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So, how do visitors read websites?
Short Answer: They skim through pages, hunting for answers by looking at relevant keywords and phrases.
I'll go into a little bit of detail about why this theory holds true, while providing graphs, charts, and other statsy stuff in this article. Straight and to the point. Let's start by blasting a few common myths with scientific research to prove them wrong.
Common Myths :
1. Users will scroll all the way to the bottom: Chartbeat teamed up with Slate Magazine and uncovered the fact that most users did not reach their article beyond 60% of their articles. "Reach", not "Read". The stats for entertainment websites (stumbledupon, distractify, buzzfeed) are higher due to their lighter content, catchy titles, and engaging images. For the rest of us, 60% seems like a horrible number.
Neilsen Norman conducted eye-tracking research in '08 and figured out that users only "read" about 20-30% of the article. Here's what they had to say, "On the average Web page, users have time to read at most 28% of the words during an average visit; 20% is more likely. We've known since our first studies of how users read on the Web that they typically don't read very much.Scanning text is an extremely common behavior for higher-literacy users; our recent eyetracking studies further validate this finding."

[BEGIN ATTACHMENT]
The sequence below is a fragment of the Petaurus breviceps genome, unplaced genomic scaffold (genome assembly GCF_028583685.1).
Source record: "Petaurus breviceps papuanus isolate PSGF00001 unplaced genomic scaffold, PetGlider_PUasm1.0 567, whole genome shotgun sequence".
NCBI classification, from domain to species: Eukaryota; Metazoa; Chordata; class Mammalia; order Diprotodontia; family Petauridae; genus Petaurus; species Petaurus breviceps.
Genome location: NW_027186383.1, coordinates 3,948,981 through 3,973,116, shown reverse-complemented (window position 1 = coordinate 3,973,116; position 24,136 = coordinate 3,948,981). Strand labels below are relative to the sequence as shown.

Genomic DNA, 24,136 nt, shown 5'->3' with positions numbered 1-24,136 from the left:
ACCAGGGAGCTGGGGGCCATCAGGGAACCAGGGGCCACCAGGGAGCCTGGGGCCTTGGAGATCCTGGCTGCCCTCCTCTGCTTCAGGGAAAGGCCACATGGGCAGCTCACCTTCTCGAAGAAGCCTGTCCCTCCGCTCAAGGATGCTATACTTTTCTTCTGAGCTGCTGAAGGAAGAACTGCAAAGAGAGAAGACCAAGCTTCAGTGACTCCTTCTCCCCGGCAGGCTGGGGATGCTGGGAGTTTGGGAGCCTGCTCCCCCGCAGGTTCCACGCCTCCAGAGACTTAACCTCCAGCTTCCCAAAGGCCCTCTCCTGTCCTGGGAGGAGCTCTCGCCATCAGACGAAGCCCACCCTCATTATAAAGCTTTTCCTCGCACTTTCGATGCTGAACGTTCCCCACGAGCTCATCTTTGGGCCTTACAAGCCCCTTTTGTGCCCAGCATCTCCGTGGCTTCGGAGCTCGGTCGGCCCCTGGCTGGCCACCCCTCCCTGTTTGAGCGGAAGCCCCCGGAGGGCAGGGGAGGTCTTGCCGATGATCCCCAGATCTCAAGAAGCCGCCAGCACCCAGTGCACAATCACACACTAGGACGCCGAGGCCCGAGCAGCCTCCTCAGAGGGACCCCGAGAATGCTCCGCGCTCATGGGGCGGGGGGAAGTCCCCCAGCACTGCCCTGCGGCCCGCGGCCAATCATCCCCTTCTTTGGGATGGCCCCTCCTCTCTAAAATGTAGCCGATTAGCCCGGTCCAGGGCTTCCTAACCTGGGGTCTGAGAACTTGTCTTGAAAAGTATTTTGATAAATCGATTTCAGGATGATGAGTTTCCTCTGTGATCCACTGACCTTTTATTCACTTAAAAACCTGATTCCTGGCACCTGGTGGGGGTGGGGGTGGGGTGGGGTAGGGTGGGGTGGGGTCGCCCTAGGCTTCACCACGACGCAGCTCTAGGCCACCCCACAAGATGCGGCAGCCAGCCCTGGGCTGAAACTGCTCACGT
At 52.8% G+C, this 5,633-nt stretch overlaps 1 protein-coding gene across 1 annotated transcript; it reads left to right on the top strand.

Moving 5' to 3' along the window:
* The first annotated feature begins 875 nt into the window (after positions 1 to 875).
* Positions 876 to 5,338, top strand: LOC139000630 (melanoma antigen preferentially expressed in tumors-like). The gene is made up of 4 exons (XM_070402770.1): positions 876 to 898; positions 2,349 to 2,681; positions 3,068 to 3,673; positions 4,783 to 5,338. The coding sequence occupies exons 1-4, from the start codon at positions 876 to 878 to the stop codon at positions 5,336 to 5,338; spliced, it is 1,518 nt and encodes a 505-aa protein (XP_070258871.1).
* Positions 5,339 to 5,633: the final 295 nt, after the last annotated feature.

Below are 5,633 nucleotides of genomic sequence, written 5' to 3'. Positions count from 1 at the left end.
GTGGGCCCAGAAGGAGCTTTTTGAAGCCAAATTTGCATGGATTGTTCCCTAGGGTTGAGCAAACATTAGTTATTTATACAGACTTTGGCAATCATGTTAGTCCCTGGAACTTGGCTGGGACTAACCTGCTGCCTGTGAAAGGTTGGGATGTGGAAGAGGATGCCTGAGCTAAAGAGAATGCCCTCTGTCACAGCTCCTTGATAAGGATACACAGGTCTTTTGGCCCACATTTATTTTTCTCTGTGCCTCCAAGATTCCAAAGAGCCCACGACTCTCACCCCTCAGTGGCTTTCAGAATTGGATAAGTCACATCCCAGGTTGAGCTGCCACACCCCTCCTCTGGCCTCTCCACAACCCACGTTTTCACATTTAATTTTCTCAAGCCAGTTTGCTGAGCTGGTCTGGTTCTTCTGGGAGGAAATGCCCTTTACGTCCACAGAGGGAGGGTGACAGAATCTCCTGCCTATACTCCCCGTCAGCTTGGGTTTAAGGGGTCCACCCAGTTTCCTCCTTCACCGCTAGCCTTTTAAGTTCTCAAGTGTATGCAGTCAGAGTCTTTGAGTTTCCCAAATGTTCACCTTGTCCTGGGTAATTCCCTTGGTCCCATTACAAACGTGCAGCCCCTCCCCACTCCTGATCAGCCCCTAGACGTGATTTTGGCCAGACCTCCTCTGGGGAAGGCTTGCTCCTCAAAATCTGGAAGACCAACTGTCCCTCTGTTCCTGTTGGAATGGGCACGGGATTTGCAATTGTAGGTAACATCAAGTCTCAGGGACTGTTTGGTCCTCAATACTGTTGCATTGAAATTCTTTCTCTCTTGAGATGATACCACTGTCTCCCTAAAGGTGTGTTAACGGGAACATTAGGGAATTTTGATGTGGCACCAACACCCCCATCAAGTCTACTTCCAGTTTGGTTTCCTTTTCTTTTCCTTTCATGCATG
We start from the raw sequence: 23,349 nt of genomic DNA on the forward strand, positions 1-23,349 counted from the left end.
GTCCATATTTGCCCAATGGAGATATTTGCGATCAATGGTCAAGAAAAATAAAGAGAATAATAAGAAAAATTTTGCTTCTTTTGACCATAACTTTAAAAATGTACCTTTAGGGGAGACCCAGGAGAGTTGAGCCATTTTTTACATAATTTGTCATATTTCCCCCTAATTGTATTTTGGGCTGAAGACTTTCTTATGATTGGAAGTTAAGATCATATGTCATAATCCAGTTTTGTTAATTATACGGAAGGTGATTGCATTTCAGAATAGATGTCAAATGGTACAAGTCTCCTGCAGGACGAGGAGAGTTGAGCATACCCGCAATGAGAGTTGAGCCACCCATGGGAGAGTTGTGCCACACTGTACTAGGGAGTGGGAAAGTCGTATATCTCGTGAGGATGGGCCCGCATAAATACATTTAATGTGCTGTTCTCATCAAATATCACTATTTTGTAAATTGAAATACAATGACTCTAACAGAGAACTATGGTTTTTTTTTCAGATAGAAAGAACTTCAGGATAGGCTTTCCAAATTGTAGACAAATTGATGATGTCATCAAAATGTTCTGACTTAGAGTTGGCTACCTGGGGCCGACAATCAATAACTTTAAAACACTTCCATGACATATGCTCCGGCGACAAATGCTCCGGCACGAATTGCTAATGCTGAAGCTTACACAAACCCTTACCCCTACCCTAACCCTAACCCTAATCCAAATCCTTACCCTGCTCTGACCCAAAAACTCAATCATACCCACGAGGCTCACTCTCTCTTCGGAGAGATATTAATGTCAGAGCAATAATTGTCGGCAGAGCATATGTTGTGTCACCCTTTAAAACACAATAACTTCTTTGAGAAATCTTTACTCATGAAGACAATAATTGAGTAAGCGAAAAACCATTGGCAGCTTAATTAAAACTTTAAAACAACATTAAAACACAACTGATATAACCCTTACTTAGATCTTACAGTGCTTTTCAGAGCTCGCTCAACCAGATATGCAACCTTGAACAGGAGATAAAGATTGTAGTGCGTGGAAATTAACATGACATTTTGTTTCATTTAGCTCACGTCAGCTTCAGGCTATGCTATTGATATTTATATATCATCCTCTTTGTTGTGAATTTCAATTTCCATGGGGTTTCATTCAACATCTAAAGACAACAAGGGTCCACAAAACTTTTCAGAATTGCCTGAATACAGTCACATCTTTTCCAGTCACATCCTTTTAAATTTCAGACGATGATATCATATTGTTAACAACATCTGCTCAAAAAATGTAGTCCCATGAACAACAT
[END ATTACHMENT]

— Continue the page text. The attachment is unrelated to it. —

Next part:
Is this a new phenomenon? Nope. In 1997, the NN group found that 80% of users scanned new websites, and only 16% of the users read it word-by-word.
2. Users only share your article if they've read it completely: WRONG! I'll point to Slate again and show you their shares vs article depth graph. An excerpt from their article explains this further.
"There’s a very weak relationship between scroll depth and sharing. Both at Slate and across the Web, articles that get a lot of tweets don’t necessarily get read very deeply. Articles that get read deeply aren't necessarily generating a lot of tweets."
3. You need to "build-up" the article to keep users interested: This type of logic stems from how people view movies or read books. Most of the time, people associate themselves with the main-lead of the movie or book and hence enjoy the journey of the story till the end. That's not the case for blog-posts or articles. Something like an inverted pyramid or some other empty buzz-word.
When users search for a query and click a link on the SERP, they are usually hunting for a specific answer to their question. They will brutally scan through the article (sub-consciously looking at your design and architecture) and focus only on the relevant paragraphs that satisfy their needs.